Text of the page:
The Exodus And The Conquest Of The Negeb -- By: Harold M. Wiener

Journal: Bibliotheca Sacra
Volume: BSAC 076:304 (Oct 1919)
Article: The Exodus And The Conquest Of The Negeb
Author: Harold M. Wiener

The Exodus And The Conquest Of The Negeb

Harold M. Wiener

London, England

In approaching this subject it is necessary once more to lay stress on two outstanding points. No nation would invent to its own disadvantage a story, that, on attempting an invasion, it had been defeated so crushingly, and with such heavy casualties, as to be compelled to wander in a wilderness for thirty-eight years before embarking on any further undertaking. Once this is realized we are compelled, on any critical view, to accept the defeat recorded in Deut. 1:43 ff., 2:14, as absolutely historical. It must be realized as the dominating and all-important fact in the early military history of the people, and it fully explains the retirement from the Negeb after the earlier victory (Num. 21:1–3).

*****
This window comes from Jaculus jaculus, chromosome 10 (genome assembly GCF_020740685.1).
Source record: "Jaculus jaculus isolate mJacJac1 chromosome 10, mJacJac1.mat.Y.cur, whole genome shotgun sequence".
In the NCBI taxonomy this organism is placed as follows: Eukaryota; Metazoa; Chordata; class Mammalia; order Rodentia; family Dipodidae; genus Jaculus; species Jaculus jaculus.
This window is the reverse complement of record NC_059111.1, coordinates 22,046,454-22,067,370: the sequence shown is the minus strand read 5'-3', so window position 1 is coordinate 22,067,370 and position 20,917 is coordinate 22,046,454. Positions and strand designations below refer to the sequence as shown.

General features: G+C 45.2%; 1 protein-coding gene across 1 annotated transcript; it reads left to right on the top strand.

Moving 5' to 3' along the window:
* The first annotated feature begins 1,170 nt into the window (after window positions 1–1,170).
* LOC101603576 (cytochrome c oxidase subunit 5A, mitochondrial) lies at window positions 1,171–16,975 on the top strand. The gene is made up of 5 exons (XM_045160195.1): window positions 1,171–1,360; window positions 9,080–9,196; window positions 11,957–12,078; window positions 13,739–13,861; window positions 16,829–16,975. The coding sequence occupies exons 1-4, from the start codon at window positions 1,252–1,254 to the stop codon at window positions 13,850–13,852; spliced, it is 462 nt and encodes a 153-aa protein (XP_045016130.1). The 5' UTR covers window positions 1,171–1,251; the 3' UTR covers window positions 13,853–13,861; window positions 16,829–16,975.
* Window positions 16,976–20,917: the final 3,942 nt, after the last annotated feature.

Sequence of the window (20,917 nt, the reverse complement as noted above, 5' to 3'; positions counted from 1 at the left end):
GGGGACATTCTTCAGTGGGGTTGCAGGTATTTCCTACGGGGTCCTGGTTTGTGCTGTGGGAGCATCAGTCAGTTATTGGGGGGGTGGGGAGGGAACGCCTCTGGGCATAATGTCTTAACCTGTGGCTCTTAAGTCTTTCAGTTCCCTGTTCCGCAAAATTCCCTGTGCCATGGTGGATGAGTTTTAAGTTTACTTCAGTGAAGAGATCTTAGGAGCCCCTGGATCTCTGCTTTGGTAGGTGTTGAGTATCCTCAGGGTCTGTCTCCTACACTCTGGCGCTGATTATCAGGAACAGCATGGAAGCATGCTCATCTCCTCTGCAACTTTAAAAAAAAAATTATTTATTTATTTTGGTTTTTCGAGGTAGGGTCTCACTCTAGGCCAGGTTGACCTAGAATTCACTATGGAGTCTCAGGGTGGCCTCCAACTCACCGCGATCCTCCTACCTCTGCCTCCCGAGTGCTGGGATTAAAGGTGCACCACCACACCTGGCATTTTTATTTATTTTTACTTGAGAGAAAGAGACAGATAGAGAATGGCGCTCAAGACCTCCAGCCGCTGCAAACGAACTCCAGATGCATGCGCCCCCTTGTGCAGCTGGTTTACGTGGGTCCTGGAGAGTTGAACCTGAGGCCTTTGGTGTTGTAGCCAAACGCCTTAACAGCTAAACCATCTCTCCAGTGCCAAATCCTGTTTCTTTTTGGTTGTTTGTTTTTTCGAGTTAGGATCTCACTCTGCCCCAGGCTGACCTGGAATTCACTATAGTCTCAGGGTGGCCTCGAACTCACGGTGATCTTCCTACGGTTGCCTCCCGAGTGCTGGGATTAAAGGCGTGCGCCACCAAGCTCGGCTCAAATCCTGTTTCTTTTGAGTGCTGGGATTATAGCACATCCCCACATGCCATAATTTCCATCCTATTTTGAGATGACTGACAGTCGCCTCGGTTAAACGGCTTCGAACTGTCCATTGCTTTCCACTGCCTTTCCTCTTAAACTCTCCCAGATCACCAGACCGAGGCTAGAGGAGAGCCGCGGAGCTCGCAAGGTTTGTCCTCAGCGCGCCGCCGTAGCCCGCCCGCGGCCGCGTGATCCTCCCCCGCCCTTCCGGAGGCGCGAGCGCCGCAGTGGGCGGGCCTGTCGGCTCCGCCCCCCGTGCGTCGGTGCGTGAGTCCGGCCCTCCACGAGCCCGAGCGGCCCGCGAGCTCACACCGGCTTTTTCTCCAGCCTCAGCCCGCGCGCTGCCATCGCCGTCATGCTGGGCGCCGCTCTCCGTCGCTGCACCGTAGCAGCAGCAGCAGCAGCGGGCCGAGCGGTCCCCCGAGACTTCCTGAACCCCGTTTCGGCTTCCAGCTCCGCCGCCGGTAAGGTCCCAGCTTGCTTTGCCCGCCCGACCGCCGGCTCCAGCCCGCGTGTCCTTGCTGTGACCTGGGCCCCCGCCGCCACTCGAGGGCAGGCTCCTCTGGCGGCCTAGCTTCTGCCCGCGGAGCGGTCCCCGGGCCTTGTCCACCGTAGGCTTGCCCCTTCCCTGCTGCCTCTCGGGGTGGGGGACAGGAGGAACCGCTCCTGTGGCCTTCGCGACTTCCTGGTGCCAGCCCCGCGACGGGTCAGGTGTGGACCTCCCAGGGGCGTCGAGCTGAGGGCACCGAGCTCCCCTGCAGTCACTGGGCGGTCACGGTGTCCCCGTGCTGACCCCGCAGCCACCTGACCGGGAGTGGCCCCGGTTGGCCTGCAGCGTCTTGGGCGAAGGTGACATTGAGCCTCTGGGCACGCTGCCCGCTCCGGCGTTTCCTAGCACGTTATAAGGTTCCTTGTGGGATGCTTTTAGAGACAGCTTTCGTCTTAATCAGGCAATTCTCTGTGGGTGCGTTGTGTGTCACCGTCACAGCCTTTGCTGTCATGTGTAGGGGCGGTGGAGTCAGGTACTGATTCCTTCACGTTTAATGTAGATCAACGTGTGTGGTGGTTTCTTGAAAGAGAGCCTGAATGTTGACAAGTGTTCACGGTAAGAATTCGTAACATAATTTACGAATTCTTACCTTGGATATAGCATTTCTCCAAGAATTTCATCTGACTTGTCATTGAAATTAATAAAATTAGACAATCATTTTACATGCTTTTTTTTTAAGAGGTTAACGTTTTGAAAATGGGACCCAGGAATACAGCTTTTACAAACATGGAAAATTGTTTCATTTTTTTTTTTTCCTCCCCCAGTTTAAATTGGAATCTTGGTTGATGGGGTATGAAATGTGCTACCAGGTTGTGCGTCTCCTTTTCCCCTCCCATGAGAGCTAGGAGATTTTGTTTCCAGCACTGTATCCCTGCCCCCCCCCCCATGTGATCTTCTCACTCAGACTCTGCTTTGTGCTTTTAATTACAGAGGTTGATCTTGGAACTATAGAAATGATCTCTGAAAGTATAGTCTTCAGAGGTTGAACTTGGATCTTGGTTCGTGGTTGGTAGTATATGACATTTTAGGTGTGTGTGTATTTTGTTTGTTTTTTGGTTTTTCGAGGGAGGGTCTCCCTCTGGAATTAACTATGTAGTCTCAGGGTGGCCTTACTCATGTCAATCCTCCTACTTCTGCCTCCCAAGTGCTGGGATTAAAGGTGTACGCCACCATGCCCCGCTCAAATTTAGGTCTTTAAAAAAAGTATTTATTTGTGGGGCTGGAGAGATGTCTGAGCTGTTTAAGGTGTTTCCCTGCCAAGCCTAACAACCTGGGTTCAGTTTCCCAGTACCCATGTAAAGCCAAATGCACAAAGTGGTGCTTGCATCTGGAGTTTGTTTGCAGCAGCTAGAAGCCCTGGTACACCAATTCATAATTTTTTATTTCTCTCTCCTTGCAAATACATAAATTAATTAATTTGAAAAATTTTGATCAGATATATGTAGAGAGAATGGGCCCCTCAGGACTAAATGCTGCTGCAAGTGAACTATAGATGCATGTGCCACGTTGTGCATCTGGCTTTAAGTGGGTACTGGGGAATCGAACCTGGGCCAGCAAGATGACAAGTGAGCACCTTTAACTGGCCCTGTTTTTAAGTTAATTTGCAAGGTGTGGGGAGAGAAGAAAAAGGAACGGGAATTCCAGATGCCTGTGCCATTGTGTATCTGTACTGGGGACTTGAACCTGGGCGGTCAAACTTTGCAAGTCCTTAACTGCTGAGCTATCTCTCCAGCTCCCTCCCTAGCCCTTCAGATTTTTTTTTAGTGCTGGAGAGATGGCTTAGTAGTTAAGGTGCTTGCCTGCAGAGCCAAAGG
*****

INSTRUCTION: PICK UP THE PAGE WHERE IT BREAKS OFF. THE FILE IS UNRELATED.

Secondly, emphasis must be placed on the close parallelism between the Hebrew and Egyptian accounts. According to the Pentateuch, Israel built Pithom and Raamses as store cities for the Pharaoh in one reign of long duration. In the opening years of the next they were decisively defeated with heavy casualties in the south of Canaan by vassals of Egypt. As a result the country enjoyed a lasting peace from the Israelite menace. According to Egyptology, Pithom and Raamses were built as store cities for the Pharaoh in the reign of Rameses II., which lasted for 66 or 67 years. In the opening years of his successor, Merneptah, the people of Israel was decisively defeated with heavy casualties in or near Canaan, and a triumphal hymn celebrates the lasting peace that this and other events have given the country under Egyptian suzerainty. These two records are much more alike than the accounts given of the same event by warring nations nowadays, and we need have no hesitation in recognizing their correspondence. There cannot have been two peoples of Israel trapesing about, both defeated in Canaan with heavy casualties in Merneptah’s opening years in such a way as to

give the country durable peace. The details have been worked out in “The Date of the Exodus.” 1 Here it is sufficient to recall these salient points.2

When we pass to the narratives of the conquest, we find ourselves confronted with three questions which are closely related. What happened? How was it narrated? How did that narrative reach its present form? Generally the answer to any one of these questions helps us to find the replies to the others.

Even a cur...

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